By the way, Fee Brothers bitters don't seem to contain alcohol. Or at least the label doesn't say anything about it. Also, I find that tonic pairs quite nicely with a splash of cranberry juice for a refreshing nonalcoholic beverage. Made even better with a dash of bitters!
Yes, I was thinking as davis sq pro--that it would end up being such a minute amount as not to matter--but I guess it would always be prudent to ask before serving. (We know someone who, upon joining AA, wouldn't eat risotto because the recipe contained wine; I remarked that I always assumed all the alcohol cooked out, but he seemed afraid that even the possibility of any miniscule traces would pose a problem.)
really digging this one
11/2 oz cruzan amber rum
1/2 oz lemon hart 151
1/2 px sherry
1/4 oz homemade velvet falernum
I am going to try using nicer rums. I think zacapa would work in place of the cruzan or maybe cruzan single barrel.
Here's my Spring 2010 cocktail. Note that I don't really measure, I'm more of an eyeballer.
Blackberry Lime Gin Fizz
Muddle 3 blackberries
Add ice cubes
Trader Joe's Sparkling Limeade
So delicious. Thinking about trying it with an herb. Basil or mint come to mind first, maybe even thyme. Any other suggestions?
Ran out of gin, wanted a corpse reviver #2, went a step further...
corpse invigorator #1
1oz silver tequila
3/4 oz Lemon Juice
3/4 oz Lillet
1 tsp absinthe
1/3 an egg white (reserve remaining for your next drink)
bring together ingredients, shake without ice to foam, add ice, shake to chill, dispense and finish with 2 dashes of angostura bitters on egg white foam
yum. I can't say my changes to corpse reviver #2 are too earth shattering, but I do think it works quite well. The addition of egg and bitters to the orginal recipe would also be quite satisfying (if you like egg white cocktails of course).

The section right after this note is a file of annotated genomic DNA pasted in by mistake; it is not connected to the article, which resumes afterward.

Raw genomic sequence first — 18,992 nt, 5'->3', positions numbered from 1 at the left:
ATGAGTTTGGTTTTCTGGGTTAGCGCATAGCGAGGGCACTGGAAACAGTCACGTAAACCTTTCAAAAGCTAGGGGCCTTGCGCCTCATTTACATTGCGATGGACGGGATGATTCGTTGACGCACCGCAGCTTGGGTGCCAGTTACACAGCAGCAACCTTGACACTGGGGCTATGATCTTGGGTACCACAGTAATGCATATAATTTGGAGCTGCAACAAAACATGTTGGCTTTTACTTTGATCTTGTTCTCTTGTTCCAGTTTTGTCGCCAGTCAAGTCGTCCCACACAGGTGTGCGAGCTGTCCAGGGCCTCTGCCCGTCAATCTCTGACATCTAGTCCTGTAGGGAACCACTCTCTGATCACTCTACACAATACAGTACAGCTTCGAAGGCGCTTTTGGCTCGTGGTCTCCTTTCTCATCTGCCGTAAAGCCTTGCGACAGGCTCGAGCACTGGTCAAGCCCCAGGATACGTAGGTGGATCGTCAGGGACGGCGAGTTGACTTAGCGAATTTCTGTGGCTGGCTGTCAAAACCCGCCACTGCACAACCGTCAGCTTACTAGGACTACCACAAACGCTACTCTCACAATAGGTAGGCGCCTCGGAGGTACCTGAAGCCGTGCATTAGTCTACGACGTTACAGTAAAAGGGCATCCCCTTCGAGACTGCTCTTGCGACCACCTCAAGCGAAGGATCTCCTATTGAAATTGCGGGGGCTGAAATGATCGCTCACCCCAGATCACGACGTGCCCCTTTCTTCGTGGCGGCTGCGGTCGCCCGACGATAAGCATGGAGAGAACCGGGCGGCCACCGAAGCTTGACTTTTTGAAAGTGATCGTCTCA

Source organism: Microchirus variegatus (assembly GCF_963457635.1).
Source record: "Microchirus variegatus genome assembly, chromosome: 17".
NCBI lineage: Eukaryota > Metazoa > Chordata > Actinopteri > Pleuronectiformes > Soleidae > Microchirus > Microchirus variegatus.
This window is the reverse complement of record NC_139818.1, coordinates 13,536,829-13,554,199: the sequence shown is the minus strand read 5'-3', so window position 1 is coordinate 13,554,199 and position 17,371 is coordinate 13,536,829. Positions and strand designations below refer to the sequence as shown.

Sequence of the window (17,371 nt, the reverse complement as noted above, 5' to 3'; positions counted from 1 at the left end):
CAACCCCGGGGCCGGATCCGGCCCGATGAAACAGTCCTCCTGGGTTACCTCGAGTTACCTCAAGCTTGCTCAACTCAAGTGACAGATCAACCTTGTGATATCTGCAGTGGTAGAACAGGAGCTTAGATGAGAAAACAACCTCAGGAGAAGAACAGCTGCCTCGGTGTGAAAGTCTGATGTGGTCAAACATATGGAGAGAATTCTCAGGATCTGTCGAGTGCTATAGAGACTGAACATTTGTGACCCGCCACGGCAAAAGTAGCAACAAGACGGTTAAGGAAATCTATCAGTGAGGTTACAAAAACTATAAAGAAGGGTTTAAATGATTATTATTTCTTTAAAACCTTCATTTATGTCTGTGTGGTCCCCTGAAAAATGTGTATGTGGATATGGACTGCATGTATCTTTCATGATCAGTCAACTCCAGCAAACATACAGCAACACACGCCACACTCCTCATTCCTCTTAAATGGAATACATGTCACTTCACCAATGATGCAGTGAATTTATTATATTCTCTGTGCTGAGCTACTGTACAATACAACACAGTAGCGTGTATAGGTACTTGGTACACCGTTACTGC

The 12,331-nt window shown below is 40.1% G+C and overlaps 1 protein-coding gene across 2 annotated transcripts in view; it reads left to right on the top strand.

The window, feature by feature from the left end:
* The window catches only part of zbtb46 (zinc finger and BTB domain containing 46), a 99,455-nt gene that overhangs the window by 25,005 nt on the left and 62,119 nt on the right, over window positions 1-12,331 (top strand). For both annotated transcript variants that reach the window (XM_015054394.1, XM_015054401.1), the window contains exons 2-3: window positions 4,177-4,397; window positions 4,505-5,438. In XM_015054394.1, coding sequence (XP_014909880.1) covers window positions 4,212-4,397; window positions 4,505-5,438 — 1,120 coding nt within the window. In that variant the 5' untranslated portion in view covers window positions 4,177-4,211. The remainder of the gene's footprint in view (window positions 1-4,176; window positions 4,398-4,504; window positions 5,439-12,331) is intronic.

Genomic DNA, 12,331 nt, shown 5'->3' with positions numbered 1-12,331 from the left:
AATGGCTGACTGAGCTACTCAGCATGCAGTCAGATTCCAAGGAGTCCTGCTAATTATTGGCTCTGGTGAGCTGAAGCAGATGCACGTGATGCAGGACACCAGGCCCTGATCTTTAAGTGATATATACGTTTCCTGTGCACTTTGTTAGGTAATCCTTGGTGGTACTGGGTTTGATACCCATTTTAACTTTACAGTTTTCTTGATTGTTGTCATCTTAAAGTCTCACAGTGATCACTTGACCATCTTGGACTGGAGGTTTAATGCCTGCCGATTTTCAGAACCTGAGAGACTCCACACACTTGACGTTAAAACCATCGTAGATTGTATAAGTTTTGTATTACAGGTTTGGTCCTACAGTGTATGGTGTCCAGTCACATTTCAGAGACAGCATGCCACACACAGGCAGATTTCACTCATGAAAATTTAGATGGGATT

Tarragon. Sounds funky, but with the right fruit and gin, you're in business. I make a cocktail with 7 tarragon leaves, muddled, 1 ounce Passion fruit puree, 1 3/4 ounce gin, 2 dashes Regan's orange bitters, 1/2 ounce simple, a splash of fresh lime juice and a splash of Cointreau. Shake, strain into a chilled cocktail glass, and serve. A few rosemary leaves bruised might be fantastic with the blackberries and lime.
St. Germain, club soda, a splash of rosewater. I call it a French Whorehouse, 'cause I'm ladylike like that.
Favorite "up north drink" Lutheran Lemonade:
Southern Comfort and Lemonade......the name of the drink is entirely optional, and a story in and of itself!
Someone also introduced us to another oddballl combination: Brazillian rum and Cream Soda! Yum!
I just came up with something at home here which tastes pretty nice. I wanted to call it the Harvest Moon since there just was one, but it seems there are a few less than great sounding Harvest Moon cocktails on the interweb already. Kind of a standard Tiki variation with Applejack as the base.
Anyway, here goes:
1 1/2 oz Laird's Applejack
1/2 oz Coruba Dark Rum
1/4 oz Allspice Dram (Homemade)
1/2 oz lemon juice
1/2 oz lime juice
1 oz homemade grenadine
2 dashes orange bitters (Regan's)